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Breaking Down The Mexican National ID Number

Breaking Down The Mexican National ID Number

The National ID Number or CURP (Clave Única de Registro de Población) is among the commonest ID numbers for individuals in Mexico. It is comparable in use to the U.S. Social Security Number, but unlike the SSN, it is algorithmically generated using the person’s full authorized name and personal information. Understanding Mexican ID Number development may help reveal key details about individuals and permit analysts to simply identify false ID numbers.



Naming Conventions in Latin America

Before we talk about the construction of CURPs, it is essential to talk about naming conventions in Latin America. In Spanish-speaking jurisdictions, names are typically comprised of three parts.

An individual’s given name, also known as a primary name, is either a single name, such as Alejandra, or more commonly a compound name with two or more names, such as Francisco Enrique.

The given name is followed by the paternal surname, then the maternal surname. Paternal and material surnames will be compound, but this is less common.

For instance, let’s look at professional Mexican soccer player Rafael Márquez Álvarez. The U.S. Department of the Treasury sanctioned him in 2017 for serving as a frontman and holding belongings for long-time drug kingpin Raúl Flores Hernández, the leader of the Flores Drug Trafficking Organization.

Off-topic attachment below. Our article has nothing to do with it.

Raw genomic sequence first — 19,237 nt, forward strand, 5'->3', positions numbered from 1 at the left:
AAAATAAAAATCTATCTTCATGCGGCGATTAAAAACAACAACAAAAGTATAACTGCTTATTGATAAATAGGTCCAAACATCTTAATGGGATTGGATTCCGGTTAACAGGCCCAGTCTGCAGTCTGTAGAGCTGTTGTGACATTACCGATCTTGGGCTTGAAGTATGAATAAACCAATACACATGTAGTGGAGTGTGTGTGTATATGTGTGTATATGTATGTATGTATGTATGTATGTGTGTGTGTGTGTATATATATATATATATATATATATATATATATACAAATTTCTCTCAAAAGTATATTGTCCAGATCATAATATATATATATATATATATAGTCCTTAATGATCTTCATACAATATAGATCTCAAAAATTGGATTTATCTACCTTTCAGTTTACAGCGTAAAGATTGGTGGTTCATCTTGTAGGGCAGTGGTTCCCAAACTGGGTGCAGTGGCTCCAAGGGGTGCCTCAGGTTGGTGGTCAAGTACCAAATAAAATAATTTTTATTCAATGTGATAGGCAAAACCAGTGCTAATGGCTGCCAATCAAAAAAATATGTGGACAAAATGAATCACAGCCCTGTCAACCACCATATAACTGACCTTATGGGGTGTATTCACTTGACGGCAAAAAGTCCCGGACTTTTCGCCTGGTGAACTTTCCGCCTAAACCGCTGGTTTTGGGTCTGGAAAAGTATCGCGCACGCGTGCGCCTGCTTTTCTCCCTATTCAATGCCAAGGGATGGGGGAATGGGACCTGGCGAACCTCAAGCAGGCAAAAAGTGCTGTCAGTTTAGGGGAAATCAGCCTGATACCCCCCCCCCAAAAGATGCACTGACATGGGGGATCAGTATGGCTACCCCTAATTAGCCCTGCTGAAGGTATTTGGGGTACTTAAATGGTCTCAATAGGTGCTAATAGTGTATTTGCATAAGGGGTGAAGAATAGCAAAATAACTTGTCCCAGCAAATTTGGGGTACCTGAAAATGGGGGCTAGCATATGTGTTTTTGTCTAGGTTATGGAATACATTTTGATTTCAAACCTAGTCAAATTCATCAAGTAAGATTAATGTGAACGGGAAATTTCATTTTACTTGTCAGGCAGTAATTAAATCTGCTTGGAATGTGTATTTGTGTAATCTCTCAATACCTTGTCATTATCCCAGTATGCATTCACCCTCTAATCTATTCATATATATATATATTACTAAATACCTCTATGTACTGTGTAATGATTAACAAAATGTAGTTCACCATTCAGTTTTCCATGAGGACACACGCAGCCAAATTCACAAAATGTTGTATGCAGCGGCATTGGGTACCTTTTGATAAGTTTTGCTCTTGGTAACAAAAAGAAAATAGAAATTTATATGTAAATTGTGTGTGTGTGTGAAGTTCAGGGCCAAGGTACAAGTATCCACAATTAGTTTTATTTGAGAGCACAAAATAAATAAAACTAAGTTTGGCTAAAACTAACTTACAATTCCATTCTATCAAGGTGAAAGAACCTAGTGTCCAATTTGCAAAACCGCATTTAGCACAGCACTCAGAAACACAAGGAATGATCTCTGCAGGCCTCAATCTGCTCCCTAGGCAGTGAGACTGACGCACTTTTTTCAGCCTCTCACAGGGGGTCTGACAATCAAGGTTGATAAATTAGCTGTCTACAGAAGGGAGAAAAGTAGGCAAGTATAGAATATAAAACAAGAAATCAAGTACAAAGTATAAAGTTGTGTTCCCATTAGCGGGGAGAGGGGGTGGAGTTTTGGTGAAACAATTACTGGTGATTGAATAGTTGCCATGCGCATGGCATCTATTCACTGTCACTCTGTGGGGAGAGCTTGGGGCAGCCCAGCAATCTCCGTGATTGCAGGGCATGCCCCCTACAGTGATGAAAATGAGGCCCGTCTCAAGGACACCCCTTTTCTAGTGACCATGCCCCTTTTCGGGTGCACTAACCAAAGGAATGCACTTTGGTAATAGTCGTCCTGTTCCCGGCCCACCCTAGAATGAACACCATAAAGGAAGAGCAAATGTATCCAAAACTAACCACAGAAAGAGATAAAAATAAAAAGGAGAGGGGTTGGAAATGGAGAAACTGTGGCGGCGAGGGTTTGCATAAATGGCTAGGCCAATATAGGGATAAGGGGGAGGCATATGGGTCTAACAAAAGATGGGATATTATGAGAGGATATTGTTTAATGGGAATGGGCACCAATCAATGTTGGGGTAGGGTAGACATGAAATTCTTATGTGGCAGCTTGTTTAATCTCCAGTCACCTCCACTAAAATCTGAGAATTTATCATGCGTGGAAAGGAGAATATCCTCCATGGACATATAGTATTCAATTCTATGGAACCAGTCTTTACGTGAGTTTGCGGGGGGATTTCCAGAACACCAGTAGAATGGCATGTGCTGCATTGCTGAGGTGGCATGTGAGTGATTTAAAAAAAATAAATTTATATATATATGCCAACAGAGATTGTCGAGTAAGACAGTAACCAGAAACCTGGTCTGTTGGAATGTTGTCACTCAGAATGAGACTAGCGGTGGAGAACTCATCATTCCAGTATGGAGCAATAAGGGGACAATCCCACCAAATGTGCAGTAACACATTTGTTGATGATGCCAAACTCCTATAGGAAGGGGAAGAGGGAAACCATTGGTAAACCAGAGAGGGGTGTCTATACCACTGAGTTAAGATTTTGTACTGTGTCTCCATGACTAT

If we break down his name into its three components, his given name is Rafael, his paternal surname is Márquez, and his maternal surname is Álvarez.



Deciphering the Mexican National ID Number

The Mexican National ID Number (CURP) is an eighteen character alphanumeric code. It is structured as follows:

Four letters from the particular person’s legal name: – First letter of the paternal surname – First inner vowel of the paternal surname – First letter of the maternal surname – First letter of the given name
Six numbers which can be the individual’s date of beginning in YYMMDD format
One letter describing the person’s gender: "H" for male (hombre) and "M" for feminine (mujer)
Two letters which might be the two-letter state abbreviation for the state where the individual was born; if the particular person was born outside of Mexico, the abbreviation "NE" can be used for Nacido en el Extranjero (born abroad)
Three letters from the individual’s authorized name: – First internal consonant of the paternal surname – First inside consonant of the maternal surname – First inside consonant of the given name
One character to keep away from duplicate CURPs amongst people who have comparable names, places of start, and dates of birth; the character is a number that ranges from zero to nine for folks born earlier than 2000 and a letter from A to Z for people born since 2000
One character that is a checksum

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